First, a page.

Rivka Solomon is a writer and patient advocate for myalgic encephalomyelitis (ME). She resides in Massachusetts. In 1990, while studying international relations at graduate school, Solomon became ill with myalgic encephalomyelitis/chronic fatigue syndrome (ME/CFS) and has remained ill since. Her advocacy work includes coordinating protests and writing articles about ME/CFS.
Articles, talks & interviews[edit | edit source]
- 2011, Ms Magazine - Rivka Solomon Acts Up, Chronic Fatigue Be Damned
- 2015, San Francisco Chronicle - Chronic fatigue syndrome recognized at last by Rivka Solomon
- 2015, Interviewed for Forgotten Plague documentary
- 2015, Often Bedridden For 25 Years, Advocate Welcomes NIH Move On Fatigue Syndrome for WBUR, Boston’s NPR news station
- 2016, Rivka Solomon speaks at #MillionsMissing protest in San Francisco.
- 2016, Why we shouldn’t call it ‘chronic fatigue syndrome’ by Rivka Solomon
- 2017, Rivka asks Senator Markey at Town Hall for NIH Funding
- 10 May 2017, "This Mother’s Day, We’re Fighting For Women’s Health Equality" in Ms. Magazine Blog
- 16 May 2019, Ronald G. Tompkins, MD, ScD, has a candid conversation with patient and advocate, Rivka Solomon - (Video)
- 2021, Interview for Brief But Spectacular, a PBS News Hour segment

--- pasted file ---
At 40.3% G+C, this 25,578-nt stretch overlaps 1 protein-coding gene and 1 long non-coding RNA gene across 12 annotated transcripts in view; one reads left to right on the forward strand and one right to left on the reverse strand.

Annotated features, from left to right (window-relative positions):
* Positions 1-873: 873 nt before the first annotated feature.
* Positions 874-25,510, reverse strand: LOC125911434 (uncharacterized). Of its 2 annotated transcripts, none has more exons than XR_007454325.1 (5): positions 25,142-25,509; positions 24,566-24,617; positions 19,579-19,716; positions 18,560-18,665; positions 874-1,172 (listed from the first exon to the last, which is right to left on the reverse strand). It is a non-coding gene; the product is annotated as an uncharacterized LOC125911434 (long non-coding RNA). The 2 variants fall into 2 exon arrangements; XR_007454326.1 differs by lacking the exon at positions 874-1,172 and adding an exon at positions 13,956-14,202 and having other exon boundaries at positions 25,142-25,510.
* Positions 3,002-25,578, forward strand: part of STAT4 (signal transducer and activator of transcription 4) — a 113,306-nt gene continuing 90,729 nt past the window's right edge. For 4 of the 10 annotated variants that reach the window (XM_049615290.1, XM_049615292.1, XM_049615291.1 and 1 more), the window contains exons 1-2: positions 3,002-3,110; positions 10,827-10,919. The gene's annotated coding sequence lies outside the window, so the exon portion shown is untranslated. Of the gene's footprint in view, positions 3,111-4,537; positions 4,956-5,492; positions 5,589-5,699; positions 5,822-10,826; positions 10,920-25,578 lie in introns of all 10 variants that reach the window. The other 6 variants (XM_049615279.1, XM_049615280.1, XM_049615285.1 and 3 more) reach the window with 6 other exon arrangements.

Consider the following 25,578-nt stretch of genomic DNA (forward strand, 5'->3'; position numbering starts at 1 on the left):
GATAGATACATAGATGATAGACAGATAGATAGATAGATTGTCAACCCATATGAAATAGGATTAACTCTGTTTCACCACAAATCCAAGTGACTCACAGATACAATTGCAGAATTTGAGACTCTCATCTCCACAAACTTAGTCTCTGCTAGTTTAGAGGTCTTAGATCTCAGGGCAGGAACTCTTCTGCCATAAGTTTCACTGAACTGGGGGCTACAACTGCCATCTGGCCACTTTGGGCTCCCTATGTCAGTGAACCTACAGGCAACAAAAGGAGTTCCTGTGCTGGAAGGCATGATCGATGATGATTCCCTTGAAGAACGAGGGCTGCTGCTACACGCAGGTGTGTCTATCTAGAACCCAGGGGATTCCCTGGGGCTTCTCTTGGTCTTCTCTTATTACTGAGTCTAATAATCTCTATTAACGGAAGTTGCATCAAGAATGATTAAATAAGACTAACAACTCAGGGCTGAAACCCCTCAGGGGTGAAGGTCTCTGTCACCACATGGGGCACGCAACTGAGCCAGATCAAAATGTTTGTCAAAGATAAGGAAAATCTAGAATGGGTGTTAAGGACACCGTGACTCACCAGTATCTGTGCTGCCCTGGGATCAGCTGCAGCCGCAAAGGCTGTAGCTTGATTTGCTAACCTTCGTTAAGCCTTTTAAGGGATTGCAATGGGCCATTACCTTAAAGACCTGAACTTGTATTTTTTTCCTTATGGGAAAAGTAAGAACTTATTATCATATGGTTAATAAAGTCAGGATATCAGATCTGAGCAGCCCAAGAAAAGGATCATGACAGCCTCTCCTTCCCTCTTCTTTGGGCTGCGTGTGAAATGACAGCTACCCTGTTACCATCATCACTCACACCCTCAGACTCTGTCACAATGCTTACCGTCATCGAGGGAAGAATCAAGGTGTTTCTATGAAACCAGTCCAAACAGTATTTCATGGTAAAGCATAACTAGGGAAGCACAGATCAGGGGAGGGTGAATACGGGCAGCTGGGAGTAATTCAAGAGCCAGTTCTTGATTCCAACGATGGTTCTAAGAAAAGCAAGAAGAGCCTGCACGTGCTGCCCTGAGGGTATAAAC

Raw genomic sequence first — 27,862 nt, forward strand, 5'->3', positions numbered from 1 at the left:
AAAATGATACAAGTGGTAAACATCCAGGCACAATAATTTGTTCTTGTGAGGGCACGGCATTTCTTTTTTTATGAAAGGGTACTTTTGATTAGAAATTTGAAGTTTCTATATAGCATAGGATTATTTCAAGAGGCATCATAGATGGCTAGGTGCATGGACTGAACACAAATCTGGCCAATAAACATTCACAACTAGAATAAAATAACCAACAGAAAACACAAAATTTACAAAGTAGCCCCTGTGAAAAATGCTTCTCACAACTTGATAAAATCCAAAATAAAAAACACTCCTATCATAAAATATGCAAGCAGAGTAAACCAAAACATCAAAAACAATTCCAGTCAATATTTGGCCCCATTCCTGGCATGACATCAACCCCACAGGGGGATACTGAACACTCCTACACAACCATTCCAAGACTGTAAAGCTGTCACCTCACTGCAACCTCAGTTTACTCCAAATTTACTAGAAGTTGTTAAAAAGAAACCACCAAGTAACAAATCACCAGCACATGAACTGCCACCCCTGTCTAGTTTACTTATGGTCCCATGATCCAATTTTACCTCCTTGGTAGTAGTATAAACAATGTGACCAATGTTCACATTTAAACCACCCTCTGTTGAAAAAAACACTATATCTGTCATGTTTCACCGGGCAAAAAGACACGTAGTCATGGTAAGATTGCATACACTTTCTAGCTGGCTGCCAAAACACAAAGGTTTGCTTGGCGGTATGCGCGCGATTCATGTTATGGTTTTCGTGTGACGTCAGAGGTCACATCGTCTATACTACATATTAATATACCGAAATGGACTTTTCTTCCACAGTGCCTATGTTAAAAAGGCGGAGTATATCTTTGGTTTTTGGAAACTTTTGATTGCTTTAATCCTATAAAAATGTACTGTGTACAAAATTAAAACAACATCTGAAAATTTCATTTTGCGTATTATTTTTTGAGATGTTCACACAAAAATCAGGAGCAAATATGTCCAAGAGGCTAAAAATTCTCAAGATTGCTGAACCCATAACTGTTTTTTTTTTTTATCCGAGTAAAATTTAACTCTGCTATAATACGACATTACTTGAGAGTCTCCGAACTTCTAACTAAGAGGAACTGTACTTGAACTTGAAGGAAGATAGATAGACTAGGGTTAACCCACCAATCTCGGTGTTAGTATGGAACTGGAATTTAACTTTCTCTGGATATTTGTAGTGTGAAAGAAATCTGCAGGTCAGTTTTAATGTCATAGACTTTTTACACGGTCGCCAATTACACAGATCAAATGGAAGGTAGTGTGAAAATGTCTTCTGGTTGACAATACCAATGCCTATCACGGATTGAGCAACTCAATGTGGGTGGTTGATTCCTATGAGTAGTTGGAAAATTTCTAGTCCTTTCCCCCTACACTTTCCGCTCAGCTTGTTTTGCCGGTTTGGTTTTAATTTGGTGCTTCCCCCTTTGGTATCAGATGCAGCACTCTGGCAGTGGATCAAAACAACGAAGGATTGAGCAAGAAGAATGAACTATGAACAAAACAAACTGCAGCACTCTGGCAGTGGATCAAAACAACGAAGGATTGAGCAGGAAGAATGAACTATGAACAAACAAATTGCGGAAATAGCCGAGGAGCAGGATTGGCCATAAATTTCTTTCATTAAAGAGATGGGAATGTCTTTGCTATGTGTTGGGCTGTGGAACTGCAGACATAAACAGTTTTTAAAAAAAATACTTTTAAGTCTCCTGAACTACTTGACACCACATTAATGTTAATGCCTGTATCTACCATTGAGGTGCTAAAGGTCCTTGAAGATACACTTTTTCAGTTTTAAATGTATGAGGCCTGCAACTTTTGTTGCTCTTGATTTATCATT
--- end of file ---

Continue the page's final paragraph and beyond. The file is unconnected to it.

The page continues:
- 8 May 2021, For years, my chronic illness kept me isolated. The pandemic helped me get closer to my community, in The Washington Post, Health Perspectives section
Online presence[edit | edit source]
See also[edit | edit source]
Learn more[edit | edit source]
References[edit | edit source]
- "Rivka Solomon Acts Up, Chronic Fatigue Be Damned – Ms. Magazine". msmagazine.com. Retrieved September 10, 2019.
- "Forgotten Plague". www.facebook.com. Retrieved April 24, 2021.
- "Often Bedridden For 25 Years, Advocate Welcomes NIH Move On Fatigue Syndrome". www.wbur.org. Retrieved April 24, 2021.
- "Rivka Solomon, Disability Advocate". PBS NewsHour. April 22, 2021. Retrieved April 24, 2021.
- Solomon, Rivka (May 8, 2021). "For years, my chronic illness kept me isolated. The pandemic helped me get closer to my community". The Washington Post. Retrieved May 11, 2021.